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I'm 28 and contribute 10 percent of my $50,000 salary to my 401(k) and I'm getting a pretty good start towards retirement.
I know that beginning in 2006 employers can begin offering Roth 401(k)s. Should I contribute to them?
--Tim, Boston, Mass.
Before I answer your question, I should point out that the key word here is that employers can begin offering Roth 401(k)s. But according to a recent survey by the Profit Sharing/401(k) Council of America, only 17.4 percent of companies plan to.
If you're not within that fortunate group, you still have the option of contributing to a Roth IRA, provided you meet the eligibility requirements. (For details on those and lots of other good info about Roth IRAs, click here.)
Now let's get to the issue of whether you should take advantage of a Roth 401(k) and, if so, how much you should contribute.
I believe that most people should put at least a portion of their retirement savings in a Roth 401(k) or a Roth IRA or both.
Taxes breaks now and later
True, when you contribute to a Roth, you don't get the immediate tax break that you do with regular 401(k)s and IRAs, which both lower your taxable income when you contribute to them.
With a Roth, you contribute after-tax dollars, or money on which you've already paid tax.
On the other hand, withdrawals from Roths are tax-free. With a regular 401(k) and IRA, you pay tax on both your pre-tax contributions and the earnings when you pull the money out.
So the regular versions give you a tax benefit at the start, the Roth versions give you the benefit at the end.
In a pure economic sense, there's no difference between the two.
What can make one a better deal than the other is if your tax rate changes from the time you make the contribution to when you pull the money out. If you think your tax rate will be higher when you withdraw the funds in retirement than when you contribute, then the Roth is the better deal.
If you think you'll face a lower rate in retirement, then the regular 401(k) is better.
The problem, of course, is that we don't really know whether the tax rate we'll face in the future will be higher or lower than our tax rate at any given time in our career. (Remember, your tax rate is likely to change during your career as your earnings rise or fall.)
And there's always the wild card of what Congress may do. That august body has been known to raise taxes from time to time.
Hedge your bets
Given such uncertainty, I think it's a good idea for most people to hedge their position by contributing to both regular 401(k)s and IRAs and Roth versions, if they're available. Doing both will also give you more flexibility when you're withdrawing money in retirement.
For example, if after retiring, your income in a given year has put you on the threshold of a higher tax bracket, you could switch from pulling money from your regular 401(k) or IRA and instead take tax-free money from your Roth account to avoid a higher tax bill. [For more on the benefits of what I call "tax diversification," click here.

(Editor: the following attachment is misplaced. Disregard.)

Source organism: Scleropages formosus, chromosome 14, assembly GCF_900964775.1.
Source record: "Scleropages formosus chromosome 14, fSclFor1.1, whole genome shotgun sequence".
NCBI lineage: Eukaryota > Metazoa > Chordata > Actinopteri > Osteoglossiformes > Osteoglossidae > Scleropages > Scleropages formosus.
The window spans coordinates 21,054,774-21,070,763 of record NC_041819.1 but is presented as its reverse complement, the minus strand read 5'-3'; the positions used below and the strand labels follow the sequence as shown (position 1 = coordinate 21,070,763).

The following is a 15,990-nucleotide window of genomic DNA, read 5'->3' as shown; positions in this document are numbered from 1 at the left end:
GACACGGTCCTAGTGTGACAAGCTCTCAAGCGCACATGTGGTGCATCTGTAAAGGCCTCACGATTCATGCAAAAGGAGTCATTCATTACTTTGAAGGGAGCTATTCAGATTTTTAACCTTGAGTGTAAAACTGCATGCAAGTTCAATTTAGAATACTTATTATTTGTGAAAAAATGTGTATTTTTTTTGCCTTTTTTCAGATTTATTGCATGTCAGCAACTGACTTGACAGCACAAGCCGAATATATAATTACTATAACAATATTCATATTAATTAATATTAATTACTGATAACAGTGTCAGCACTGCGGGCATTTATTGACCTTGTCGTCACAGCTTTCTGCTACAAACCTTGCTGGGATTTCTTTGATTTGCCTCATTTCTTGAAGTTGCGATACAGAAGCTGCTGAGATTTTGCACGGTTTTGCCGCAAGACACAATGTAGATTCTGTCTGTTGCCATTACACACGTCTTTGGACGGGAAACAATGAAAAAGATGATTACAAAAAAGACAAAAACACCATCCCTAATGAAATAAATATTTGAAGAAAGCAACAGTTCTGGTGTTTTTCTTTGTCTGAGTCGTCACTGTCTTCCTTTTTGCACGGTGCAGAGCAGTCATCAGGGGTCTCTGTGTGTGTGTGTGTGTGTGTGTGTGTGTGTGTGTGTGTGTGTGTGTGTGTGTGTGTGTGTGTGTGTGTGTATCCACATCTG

As to how much you should contribute to Roth 401(k)s and IRAs vs. regular 401(k)s and IRAs, alas, I don't know of any way to give you a percentage breakdown.
I think it makes sense for a young person who currently faces a relatively low tax rate but expects his or her income to rise substantially over the course a long career to favor Roth-type accounts. Similarly, if you're older and most of your retirement savings are already in regular 401(k)s and IRAs, then you'll probably want to stash all you can in Roth accounts to even the scale a bit.
Conversely, someone in a higher tax bracket who expects his or her income could fall substantially in retirement thus leading to a lower tax rate in the future should favor the conventional 401(k) and Roth.
Keep in mind too that there is the option of converting a regular IRA or IRA rollover to a Roth later on. For more on that, click here.
But I wouldn't obsess over getting the proportions exactly right. I'd say your goal should be to end up at retirement with enough money in both regular and Roth-type accounts to give yourself a little maneuvering room.
In the end, the single most important thing you can do is to save the money somewhere, whether a 401(k) or IRA, conventional or Roth. If you do that, you'll greatly improve your retirement prospects however all the tax unknowables work out.
Walter Updegrave is a senior editor at MONEY Magazine and is the author of "We're Not in Kansas Anymore: Strategies for Retiring Rich in a Totally Changed World."
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